Dougal Dixon

In the early 1990s, an author named Dougal Dixon wrote a book called Man After Man, an Anthropology of the Future. The book was clearly conjectural in nature. In it, Dixon discussed ways in which human genetics might be manipulated to create œpeople who could perform various tasks or work in particular environments. Two illustrations from the book are shown below. On the left is a Vaccumorph, an individual engineered to work in deep space without any external support such as a space suit or oxygen. On the right is the Aquamorph, created to exist in the deep sea and breathe using gills.

As far-fetched as these examples may seem, there is no telling what the future may hold. Here are some questions to consider.

1. If such creatures could be created, where would the genetic material come from? What portion of the population would be the œdonors? Would you donate your DNA?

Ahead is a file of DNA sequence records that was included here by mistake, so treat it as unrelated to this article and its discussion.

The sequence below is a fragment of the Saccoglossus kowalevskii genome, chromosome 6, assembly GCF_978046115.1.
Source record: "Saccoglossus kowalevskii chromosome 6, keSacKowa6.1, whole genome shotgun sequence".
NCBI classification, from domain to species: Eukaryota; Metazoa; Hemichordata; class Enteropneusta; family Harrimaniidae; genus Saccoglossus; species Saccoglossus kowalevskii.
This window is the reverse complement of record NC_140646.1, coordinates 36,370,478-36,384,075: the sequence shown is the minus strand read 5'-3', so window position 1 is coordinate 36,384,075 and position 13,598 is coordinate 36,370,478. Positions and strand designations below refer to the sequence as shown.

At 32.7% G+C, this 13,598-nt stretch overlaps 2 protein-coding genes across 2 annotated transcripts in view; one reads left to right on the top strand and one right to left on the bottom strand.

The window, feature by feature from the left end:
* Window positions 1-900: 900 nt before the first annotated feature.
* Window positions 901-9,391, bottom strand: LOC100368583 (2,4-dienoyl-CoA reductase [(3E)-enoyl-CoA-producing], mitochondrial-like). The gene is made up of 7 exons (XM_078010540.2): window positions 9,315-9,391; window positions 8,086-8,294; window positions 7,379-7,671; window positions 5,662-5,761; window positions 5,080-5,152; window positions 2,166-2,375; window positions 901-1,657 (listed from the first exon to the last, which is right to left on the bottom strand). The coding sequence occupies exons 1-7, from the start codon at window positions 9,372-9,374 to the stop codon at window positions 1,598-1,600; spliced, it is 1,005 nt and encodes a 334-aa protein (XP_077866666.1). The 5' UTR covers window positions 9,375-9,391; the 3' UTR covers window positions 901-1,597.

2. Since these beings would be basically œhuman what do you think their social and legal status should be. If they could breed successfully, what about their offspring? Would that ability make them a different species?

3. Would you support the creation of creatures who could work in mines, in high altitudes, in deserts, in rain forests, underwater, or even in the air? What about a being especially engineered to rescue victims of natural or man-made disasters? Clearly, they would do disagreeable tasks that we don’t want to do. Support your arguments with references.